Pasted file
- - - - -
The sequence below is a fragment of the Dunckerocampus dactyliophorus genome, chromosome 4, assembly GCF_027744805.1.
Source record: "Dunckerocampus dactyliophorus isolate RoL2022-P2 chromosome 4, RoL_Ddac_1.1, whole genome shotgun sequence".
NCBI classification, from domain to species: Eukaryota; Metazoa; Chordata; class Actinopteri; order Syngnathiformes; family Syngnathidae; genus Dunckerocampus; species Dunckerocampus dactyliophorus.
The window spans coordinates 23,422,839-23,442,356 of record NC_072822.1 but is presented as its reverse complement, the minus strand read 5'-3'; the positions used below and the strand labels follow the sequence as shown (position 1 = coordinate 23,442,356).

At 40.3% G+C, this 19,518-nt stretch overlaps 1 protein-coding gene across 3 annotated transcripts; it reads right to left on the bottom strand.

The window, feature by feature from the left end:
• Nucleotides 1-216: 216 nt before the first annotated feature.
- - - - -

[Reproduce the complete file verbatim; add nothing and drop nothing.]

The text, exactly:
The sequence below is a fragment of the Dunckerocampus dactyliophorus genome, chromosome 4, assembly GCF_027744805.1.
Source record: "Dunckerocampus dactyliophorus isolate RoL2022-P2 chromosome 4, RoL_Ddac_1.1, whole genome shotgun sequence".
NCBI classification, from domain to species: Eukaryota; Metazoa; Chordata; class Actinopteri; order Syngnathiformes; family Syngnathidae; genus Dunckerocampus; species Dunckerocampus dactyliophorus.
The window spans coordinates 23,422,839-23,442,356 of record NC_072822.1 but is presented as its reverse complement, the minus strand read 5'-3'; the positions used below and the strand labels follow the sequence as shown (position 1 = coordinate 23,442,356).

At 40.3% G+C, this 19,518-nt stretch overlaps 1 protein-coding gene across 3 annotated transcripts; it reads right to left on the bottom strand.

The window, feature by feature from the left end:
• Nucleotides 1-216: 216 nt before the first annotated feature.